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Citation Information

Type Working Paper
Title Timor Leste government initiatives and civil society in contributing to the prevention of domestic violence
Author(s)
Publication (Day/Month/Year) 2015
Abstract
The term "domestic violence" is used to describe the actions that occur in various relationships. It can
include all violations of physical and sexual character, such as pushing, pinching, spitting, kicking,
beating, punching, strangulation, burns, assault with objects, stabbings, water use boiling, acid and
fire. The results of such physical violence can range from minor injuries to death itself. What begins
be apparently minor, an attack may increase in frequency and intensity. The term "domestic violence"
also includes psychological and mental violence, which may consist of repeated verbal abuse,
harassment, confinement and deprivation of physical, financial and personal needs. Contact with
family and friends can be controlled. Rape can take variable forms from society to society. Others use
the term to describe only violence against women occurring in the family, and sometimes used to
describe a violation in which the victim and the perpetrator have, or have had before, a relationship
folks. In this paper, the term “domestic violence” means the physical character of aggression or
psychological inflicted on the wife by the husband or sexual partner. In Timor-Leste, domestic
violence by definition is defined under the Law Against Domestic Violence (Law No.7/2010) as:
Any act or a result of an act or acts committed in a family context, with or without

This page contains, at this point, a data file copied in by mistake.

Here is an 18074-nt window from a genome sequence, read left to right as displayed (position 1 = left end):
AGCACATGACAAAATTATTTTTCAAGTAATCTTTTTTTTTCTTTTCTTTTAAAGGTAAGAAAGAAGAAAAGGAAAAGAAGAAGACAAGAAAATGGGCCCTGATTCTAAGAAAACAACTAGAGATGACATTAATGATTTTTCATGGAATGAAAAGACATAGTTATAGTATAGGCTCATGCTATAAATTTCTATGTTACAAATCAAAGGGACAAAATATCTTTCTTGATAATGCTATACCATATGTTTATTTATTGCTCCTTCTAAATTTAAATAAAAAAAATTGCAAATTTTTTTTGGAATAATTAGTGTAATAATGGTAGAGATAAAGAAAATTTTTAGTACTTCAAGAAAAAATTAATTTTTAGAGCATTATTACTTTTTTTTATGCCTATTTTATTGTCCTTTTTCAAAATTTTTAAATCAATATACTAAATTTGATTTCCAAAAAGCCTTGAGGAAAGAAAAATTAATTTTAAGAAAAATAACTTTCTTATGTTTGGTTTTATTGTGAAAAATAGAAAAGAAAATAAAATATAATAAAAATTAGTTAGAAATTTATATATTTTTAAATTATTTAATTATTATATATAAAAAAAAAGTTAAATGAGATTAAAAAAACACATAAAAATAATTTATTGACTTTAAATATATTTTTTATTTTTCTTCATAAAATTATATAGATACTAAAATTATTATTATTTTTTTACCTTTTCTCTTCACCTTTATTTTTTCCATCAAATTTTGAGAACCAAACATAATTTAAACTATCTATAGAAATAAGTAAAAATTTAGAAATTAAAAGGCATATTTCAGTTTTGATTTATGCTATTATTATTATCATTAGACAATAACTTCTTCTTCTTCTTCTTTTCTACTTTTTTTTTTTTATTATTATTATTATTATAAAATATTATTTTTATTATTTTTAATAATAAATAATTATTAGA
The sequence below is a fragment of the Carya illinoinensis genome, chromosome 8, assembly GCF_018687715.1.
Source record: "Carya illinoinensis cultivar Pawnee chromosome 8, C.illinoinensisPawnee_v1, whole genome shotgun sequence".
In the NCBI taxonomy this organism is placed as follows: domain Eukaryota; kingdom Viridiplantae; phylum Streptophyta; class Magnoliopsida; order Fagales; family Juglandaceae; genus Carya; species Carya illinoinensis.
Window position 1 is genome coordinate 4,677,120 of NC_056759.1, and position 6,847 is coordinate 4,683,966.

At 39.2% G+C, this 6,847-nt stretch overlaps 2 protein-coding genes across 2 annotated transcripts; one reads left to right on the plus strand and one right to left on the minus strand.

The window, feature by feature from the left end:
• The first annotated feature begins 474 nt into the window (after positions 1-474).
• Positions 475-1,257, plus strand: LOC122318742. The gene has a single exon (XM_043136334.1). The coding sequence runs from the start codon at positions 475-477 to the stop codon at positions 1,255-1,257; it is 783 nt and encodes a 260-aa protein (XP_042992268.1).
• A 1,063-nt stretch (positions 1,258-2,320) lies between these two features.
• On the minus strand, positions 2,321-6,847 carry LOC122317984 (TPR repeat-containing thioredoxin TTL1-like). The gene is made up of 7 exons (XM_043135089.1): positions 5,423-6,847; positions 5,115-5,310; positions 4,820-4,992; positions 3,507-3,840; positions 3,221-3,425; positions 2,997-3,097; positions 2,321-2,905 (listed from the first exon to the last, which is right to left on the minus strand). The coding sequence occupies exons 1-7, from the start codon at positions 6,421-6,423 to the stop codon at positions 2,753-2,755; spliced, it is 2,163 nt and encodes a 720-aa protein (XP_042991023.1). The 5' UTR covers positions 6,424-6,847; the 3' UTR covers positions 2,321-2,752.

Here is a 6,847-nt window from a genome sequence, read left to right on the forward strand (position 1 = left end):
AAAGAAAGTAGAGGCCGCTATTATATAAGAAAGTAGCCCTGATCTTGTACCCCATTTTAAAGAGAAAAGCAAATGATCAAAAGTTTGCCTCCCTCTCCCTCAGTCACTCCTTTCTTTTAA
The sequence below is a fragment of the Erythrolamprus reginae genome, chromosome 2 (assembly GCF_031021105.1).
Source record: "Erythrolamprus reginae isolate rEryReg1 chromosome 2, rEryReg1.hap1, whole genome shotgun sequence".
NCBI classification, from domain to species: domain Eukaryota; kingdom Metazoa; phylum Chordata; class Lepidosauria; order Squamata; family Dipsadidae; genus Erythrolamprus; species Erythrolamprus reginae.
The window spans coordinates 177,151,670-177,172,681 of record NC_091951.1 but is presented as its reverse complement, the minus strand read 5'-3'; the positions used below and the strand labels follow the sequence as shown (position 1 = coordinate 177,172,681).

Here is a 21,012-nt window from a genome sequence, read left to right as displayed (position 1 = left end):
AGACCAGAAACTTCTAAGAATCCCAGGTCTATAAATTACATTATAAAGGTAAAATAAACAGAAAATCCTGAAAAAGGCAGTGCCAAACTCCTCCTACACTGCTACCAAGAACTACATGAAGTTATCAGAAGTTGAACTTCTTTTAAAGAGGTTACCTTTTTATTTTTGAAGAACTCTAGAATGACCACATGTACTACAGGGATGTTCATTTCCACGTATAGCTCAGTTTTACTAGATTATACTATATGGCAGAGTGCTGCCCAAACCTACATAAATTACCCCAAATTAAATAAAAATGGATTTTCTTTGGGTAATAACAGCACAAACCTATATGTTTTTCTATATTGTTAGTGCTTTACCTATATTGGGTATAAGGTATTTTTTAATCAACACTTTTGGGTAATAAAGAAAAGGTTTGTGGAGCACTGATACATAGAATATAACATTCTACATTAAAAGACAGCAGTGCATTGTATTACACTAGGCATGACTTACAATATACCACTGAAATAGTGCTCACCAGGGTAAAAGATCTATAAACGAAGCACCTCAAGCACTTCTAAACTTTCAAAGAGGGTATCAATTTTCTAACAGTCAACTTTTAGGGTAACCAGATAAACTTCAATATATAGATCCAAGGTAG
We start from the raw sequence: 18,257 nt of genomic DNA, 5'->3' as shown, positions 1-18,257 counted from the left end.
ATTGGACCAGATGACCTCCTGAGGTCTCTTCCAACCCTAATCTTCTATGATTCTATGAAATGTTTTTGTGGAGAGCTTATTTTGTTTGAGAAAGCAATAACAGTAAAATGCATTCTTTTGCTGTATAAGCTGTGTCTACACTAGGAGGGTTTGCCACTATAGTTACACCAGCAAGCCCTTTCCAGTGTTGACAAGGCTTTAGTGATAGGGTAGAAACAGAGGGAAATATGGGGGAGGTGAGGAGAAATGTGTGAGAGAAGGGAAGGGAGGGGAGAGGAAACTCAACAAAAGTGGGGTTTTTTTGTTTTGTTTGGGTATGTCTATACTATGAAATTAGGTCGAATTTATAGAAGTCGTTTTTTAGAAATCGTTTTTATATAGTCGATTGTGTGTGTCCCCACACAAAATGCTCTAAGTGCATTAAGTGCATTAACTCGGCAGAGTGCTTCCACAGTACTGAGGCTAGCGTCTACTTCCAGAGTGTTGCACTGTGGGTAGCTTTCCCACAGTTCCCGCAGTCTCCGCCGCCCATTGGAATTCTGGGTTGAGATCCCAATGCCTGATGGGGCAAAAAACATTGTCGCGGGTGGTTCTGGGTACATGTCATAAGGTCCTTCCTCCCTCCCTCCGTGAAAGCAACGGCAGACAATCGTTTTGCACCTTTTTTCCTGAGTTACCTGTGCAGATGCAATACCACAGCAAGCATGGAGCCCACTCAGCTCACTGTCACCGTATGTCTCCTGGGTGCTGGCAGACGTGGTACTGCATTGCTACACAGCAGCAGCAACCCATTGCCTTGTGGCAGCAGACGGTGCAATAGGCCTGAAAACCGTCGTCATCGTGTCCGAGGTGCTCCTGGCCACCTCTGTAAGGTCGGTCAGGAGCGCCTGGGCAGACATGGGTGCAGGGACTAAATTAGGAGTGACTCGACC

cohabitation, by a family member against any other family member, where there exists
influence, notably physical or economic, of one over another in the family relationship, or by
a person against another with whom he or she has an intimate relationship, which results in
or may result in harm or physical, sexual or psychological suffering, economic abuse,
including threats such as acts of intimidation, insults, bodily assault, coercion, harassment, or
deprivation of liberty.
The definition of ‘family’ within the Law Against Domestic Violence is quite broad, but for the
purposes of this report the focus is on “spouses or former spouses,” and “people who live or have
lived in conditions similar to that of spouses, even without cohabitation.”
Some have suggested that it is important to remember that, by legal definition, domestic violence in
Timor-Leste does not include sexual assault or harassment outside of family relationships; for
example, by strangers or friends or in a work or school context (Trembath et al. 2015). The focus then
is on the familial domain that results in ‘physical, sexual or psychological suffering’ or, of particular
relevance to this research, economic violence, which is defined as:
Any conduct that involves retention, partial subtraction, or total destruction of personal
items, working instruments, impeding work inside or outside the home, personal documents,
goods, values and rights or economic resources, including those designed to meet the
personal needs and the needs of the household.

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